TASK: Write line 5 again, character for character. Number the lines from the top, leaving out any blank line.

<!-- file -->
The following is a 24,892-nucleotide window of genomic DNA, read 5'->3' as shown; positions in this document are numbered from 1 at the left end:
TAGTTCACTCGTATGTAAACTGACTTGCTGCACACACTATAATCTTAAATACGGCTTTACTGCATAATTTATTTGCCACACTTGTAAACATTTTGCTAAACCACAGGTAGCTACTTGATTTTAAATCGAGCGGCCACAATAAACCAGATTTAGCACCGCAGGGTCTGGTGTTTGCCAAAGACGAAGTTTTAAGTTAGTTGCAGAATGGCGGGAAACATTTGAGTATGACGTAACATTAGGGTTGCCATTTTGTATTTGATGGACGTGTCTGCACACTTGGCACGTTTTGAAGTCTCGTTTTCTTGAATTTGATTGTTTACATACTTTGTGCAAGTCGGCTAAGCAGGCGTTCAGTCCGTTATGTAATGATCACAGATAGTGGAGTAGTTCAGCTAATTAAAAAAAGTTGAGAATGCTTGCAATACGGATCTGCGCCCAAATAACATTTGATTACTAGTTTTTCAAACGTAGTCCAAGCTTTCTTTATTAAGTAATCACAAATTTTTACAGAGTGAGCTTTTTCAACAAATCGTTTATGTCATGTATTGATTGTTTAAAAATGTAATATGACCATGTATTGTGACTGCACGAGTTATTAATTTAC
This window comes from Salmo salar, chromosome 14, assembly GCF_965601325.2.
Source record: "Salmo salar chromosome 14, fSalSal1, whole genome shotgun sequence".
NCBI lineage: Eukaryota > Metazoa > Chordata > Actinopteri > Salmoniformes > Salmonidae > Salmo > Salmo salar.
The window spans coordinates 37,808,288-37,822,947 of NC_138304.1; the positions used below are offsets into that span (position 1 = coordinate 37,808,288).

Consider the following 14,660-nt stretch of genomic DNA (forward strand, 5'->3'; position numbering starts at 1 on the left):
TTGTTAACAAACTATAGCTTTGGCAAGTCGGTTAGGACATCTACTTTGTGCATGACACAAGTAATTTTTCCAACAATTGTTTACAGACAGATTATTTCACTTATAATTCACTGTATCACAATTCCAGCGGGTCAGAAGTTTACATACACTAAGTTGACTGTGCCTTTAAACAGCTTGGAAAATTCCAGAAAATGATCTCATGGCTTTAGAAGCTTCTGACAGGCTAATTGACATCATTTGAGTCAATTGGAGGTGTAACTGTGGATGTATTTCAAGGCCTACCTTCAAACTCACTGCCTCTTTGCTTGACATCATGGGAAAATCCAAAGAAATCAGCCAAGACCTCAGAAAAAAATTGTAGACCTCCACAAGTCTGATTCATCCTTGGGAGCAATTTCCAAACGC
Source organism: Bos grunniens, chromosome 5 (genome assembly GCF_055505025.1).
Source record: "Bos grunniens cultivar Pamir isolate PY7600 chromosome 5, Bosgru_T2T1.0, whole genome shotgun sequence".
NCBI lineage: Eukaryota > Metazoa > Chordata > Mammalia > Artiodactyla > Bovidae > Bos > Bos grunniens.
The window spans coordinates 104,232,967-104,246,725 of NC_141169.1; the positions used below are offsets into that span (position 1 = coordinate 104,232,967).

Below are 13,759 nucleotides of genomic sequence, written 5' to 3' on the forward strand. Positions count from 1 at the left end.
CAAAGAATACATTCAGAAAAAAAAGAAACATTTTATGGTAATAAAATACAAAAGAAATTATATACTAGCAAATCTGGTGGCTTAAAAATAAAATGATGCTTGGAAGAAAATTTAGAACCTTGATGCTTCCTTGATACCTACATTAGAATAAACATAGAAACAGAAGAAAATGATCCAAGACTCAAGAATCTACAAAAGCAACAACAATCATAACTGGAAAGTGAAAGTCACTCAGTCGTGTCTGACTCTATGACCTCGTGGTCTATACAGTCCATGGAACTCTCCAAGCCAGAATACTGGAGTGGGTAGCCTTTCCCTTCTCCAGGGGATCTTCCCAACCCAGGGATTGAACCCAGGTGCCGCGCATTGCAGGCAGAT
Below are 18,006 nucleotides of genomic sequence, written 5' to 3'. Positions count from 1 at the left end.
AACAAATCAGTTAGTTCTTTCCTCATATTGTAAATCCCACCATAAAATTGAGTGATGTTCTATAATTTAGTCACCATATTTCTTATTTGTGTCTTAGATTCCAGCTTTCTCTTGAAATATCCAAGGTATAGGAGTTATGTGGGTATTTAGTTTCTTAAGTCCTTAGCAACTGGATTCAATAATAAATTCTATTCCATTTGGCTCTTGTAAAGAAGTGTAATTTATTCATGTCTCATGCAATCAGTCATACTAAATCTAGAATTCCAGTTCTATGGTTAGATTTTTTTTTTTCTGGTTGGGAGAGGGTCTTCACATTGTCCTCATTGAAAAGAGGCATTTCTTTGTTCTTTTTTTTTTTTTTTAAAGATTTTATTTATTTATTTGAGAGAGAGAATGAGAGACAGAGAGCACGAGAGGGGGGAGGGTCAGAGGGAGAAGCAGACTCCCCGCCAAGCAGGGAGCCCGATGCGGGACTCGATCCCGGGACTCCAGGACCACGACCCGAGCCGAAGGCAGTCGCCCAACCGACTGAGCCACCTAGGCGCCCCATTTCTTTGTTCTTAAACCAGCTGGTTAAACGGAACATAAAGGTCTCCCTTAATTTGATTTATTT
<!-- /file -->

NCBI lineage: Eukaryota > Metazoa > Chordata > Actinopteri > Salmoniformes > Salmonidae > Salmo > Salmo salar.